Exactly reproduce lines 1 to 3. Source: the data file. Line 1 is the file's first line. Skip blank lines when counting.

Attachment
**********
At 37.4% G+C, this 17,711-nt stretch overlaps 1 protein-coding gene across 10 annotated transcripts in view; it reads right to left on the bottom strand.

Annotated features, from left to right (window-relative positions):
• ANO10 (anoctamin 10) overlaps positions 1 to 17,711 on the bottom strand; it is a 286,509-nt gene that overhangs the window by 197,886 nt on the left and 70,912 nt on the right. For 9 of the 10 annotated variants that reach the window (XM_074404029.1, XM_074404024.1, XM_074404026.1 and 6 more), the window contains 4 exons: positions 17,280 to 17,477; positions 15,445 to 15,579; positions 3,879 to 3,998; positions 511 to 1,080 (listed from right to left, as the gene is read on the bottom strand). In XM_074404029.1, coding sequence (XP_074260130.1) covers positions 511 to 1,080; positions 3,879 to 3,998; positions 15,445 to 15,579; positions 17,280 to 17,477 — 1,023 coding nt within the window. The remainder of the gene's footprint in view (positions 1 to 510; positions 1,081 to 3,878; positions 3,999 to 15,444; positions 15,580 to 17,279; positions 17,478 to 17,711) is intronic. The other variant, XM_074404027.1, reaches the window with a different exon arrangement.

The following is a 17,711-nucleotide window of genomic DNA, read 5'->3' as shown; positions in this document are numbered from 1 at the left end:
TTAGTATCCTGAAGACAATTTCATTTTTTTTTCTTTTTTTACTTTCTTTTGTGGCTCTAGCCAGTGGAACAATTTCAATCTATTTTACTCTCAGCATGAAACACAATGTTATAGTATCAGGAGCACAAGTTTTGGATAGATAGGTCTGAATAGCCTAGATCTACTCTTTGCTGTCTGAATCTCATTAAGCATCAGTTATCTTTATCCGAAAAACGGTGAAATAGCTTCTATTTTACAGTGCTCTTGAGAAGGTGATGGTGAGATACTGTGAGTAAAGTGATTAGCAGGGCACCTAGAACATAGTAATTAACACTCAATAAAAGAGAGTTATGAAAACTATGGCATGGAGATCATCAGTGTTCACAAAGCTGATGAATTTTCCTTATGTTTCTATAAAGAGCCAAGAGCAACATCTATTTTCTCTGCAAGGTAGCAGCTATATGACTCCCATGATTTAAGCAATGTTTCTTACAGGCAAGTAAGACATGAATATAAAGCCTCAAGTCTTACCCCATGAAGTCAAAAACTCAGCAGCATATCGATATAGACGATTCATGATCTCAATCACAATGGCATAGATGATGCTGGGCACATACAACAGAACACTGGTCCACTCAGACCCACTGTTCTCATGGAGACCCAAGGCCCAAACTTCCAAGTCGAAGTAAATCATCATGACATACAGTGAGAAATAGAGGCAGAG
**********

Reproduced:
At 37.4% G+C, this 17,711-nt stretch overlaps 1 protein-coding gene across 10 annotated transcripts in view; it reads right to left on the bottom strand.

Annotated features, from left to right (window-relative positions):
• ANO10 (anoctamin 10) overlaps positions 1 to 17,711 on the bottom strand; it is a 286,509-nt gene that overhangs the window by 197,886 nt on the left and 70,912 nt on the right. For 9 of the 10 annotated variants that reach the window (XM_074404029.1, XM_074404024.1, XM_074404026.1 and 6 more), the window contains 4 exons: positions 17,280 to 17,477; positions 15,445 to 15,579; positions 3,879 to 3,998; positions 511 to 1,080 (listed from right to left, as the gene is read on the bottom strand). In XM_074404029.1, coding sequence (XP_074260130.1) covers positions 511 to 1,080; positions 3,879 to 3,998; positions 15,445 to 15,579; positions 17,280 to 17,477 — 1,023 coding nt within the window. The remainder of the gene's footprint in view (positions 1 to 510; positions 1,081 to 3,878; positions 3,999 to 15,444; positions 15,580 to 17,279; positions 17,478 to 17,711) is intronic. The other variant, XM_074404027.1, reaches the window with a different exon arrangement.